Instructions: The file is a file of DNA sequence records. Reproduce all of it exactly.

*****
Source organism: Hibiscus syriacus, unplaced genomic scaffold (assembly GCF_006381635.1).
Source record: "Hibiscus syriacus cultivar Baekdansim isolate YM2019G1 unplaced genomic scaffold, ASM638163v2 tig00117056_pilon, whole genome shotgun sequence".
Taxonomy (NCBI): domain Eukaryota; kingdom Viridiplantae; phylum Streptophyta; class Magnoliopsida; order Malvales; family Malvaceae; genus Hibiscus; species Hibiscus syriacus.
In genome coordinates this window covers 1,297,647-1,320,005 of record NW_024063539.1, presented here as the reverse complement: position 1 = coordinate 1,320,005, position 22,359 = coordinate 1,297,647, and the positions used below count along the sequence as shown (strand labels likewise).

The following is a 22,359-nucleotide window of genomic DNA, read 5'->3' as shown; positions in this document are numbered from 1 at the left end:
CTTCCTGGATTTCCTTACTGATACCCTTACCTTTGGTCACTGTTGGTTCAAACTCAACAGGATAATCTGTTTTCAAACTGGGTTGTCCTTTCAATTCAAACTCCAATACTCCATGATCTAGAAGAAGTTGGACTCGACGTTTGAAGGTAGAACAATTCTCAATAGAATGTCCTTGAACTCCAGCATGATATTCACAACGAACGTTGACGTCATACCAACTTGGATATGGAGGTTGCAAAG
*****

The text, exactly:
Source organism: Hibiscus syriacus, unplaced genomic scaffold (assembly GCF_006381635.1).
Source record: "Hibiscus syriacus cultivar Baekdansim isolate YM2019G1 unplaced genomic scaffold, ASM638163v2 tig00117056_pilon, whole genome shotgun sequence".
Taxonomy (NCBI): domain Eukaryota; kingdom Viridiplantae; phylum Streptophyta; class Magnoliopsida; order Malvales; family Malvaceae; genus Hibiscus; species Hibiscus syriacus.
In genome coordinates this window covers 1,297,647-1,320,005 of record NW_024063539.1, presented here as the reverse complement: position 1 = coordinate 1,320,005, position 22,359 = coordinate 1,297,647, and the positions used below count along the sequence as shown (strand labels likewise).

The following is a 22,359-nucleotide window of genomic DNA, read 5'->3' as shown; positions in this document are numbered from 1 at the left end:
CTTCCTGGATTTCCTTACTGATACCCTTACCTTTGGTCACTGTTGGTTCAAACTCAACAGGATAATCTGTTTTCAAACTGGGTTGTCCTTTCAATTCAAACTCCAATACTCCATGATCTAGAAGAAGTTGGACTCGACGTTTGAAGGTAGAACAATTCTCAATAGAATGTCCTTGAACTCCAGCATGATATTCACAACGAACGTTGACGTCATACCAACTTGGATATGGAGGTTGCAAAG